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Roy, Pallavi and Khan, Mushtaq (2021) 'Digitizing Taxation and Premature Formalization in Developing Countries.' Development and Change, 52 (4). pp. 855-877.

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Abstract

The digitization of taxation systems can assist inclusion. However, it can also inadvertently lead to adverse outcomes for the poor in developing countries where many firms in the informal sector have low capabilities. Moreover, larger formal sector firms are often politically networked and in a position to engage in extractive informal transactions that digitization alone cannot restrict. Thus, while digitization creates tools for the enforcement of formal regulations, formalization can be unequal. This contribution focuses on digitized taxation as an application of a more general problem with digitization as a tool for formalization, referring to evidence from the rollout of the Goods and Services Tax (GST) in India. Using the analysis of political settlements, the authors distinguish between types of rule violations in developing economies. Networked higher-capability firms engage in ‘informal’ transactions when they violate rules to extract rents. This is different from the informality of unregistered micro and small enterprises in the informal sector who often violate rules they cannot adhere to, and make informal payments to enforcers to continue operating. When digital technologies are used in these contexts, adverse outcomes for welfare and inclusion can follow from ‘premature formalization’. A more cautious and inclusive path to formalization is necessary to protect vulnerable groups.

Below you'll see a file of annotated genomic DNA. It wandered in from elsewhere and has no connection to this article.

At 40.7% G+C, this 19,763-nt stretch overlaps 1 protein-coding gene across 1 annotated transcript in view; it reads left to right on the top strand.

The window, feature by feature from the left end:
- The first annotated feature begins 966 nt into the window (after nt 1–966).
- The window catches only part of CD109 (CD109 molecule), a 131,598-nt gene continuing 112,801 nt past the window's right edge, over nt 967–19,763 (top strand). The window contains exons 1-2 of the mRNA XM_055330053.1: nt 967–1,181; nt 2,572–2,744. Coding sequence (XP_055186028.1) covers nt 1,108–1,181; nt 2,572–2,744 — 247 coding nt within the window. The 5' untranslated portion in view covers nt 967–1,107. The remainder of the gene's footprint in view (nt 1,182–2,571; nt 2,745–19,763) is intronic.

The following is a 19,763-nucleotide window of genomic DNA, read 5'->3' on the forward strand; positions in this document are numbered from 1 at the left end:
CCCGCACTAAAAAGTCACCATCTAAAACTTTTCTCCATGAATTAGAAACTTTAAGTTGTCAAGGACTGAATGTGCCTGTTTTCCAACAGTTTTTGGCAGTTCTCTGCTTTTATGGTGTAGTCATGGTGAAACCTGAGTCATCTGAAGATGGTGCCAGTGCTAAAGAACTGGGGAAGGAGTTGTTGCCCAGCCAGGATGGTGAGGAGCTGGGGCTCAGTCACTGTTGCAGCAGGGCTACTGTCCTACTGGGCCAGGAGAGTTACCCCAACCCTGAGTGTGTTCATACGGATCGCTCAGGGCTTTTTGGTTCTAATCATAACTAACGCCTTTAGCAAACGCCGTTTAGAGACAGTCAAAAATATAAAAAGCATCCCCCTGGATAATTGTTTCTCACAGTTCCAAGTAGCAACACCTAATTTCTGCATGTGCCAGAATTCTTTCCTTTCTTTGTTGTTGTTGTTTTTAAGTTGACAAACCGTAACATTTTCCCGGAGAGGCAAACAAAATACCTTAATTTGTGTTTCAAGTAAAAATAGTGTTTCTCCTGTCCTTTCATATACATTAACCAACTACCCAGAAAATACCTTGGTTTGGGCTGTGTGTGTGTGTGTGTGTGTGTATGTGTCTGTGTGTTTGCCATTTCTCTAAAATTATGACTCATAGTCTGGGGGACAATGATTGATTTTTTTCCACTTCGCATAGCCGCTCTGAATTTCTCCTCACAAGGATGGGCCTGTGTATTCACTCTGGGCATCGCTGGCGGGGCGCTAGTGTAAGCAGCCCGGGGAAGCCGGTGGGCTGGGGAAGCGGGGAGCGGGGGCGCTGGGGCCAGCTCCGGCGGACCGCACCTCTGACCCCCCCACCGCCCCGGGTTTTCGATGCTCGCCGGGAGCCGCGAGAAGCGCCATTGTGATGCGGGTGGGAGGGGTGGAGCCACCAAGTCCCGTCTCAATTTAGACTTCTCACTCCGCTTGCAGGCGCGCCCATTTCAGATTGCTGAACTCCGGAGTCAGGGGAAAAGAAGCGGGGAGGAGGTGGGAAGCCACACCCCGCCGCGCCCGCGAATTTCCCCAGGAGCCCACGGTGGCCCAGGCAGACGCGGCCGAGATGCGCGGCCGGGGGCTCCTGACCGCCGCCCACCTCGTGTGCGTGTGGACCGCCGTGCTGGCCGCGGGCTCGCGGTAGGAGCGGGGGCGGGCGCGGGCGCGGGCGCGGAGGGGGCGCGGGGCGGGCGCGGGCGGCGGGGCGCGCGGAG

Item Type: Journal Article
SOAS Departments & Centres: Departments and Subunits > Interdisciplinary Studies > Centre for International Studies & Diplomacy
ISSN: 0012155X
DOI (Digital Object Identifier): https://doi.org/10.1111/dech.12662
Date Deposited: 10 Jul 2021 10:17
URI: https://eprints.soas.ac.uk/id/eprint/35296

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